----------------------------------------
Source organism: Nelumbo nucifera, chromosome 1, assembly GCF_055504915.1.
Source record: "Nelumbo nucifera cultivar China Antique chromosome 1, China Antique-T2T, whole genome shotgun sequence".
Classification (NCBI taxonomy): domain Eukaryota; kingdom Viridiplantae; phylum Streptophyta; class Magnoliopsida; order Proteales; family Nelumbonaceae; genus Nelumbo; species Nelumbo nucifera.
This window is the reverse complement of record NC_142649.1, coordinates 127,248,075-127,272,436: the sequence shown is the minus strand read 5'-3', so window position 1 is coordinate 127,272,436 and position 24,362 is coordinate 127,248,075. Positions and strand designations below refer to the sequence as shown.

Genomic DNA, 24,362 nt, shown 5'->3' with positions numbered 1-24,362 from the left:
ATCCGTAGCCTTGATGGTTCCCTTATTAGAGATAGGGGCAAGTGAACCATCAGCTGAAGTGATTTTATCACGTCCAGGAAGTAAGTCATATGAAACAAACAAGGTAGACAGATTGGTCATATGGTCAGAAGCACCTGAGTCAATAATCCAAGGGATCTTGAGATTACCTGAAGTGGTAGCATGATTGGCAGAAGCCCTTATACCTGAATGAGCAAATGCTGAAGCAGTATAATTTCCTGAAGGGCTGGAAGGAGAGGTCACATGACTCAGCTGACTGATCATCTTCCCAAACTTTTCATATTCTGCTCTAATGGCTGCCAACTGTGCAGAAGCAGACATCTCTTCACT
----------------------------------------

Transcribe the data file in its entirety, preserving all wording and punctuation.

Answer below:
Source organism: Nelumbo nucifera, chromosome 1, assembly GCF_055504915.1.
Source record: "Nelumbo nucifera cultivar China Antique chromosome 1, China Antique-T2T, whole genome shotgun sequence".
Classification (NCBI taxonomy): domain Eukaryota; kingdom Viridiplantae; phylum Streptophyta; class Magnoliopsida; order Proteales; family Nelumbonaceae; genus Nelumbo; species Nelumbo nucifera.
This window is the reverse complement of record NC_142649.1, coordinates 127,248,075-127,272,436: the sequence shown is the minus strand read 5'-3', so window position 1 is coordinate 127,272,436 and position 24,362 is coordinate 127,248,075. Positions and strand designations below refer to the sequence as shown.

Genomic DNA, 24,362 nt, shown 5'->3' with positions numbered 1-24,362 from the left:
ATCCGTAGCCTTGATGGTTCCCTTATTAGAGATAGGGGCAAGTGAACCATCAGCTGAAGTGATTTTATCACGTCCAGGAAGTAAGTCATATGAAACAAACAAGGTAGACAGATTGGTCATATGGTCAGAAGCACCTGAGTCAATAATCCAAGGGATCTTGAGATTACCTGAAGTGGTAGCATGATTGGCAGAAGCCCTTATACCTGAATGAGCAAATGCTGAAGCAGTATAATTTCCTGAAGGGCTGGAAGGAGAGGTCACATGACTCAGCTGACTGATCATCTTCCCAAACTTTTCATATTCTGCTCTAATGGCTGCCAACTGTGCAGAAGCAGACATCTCTTCACT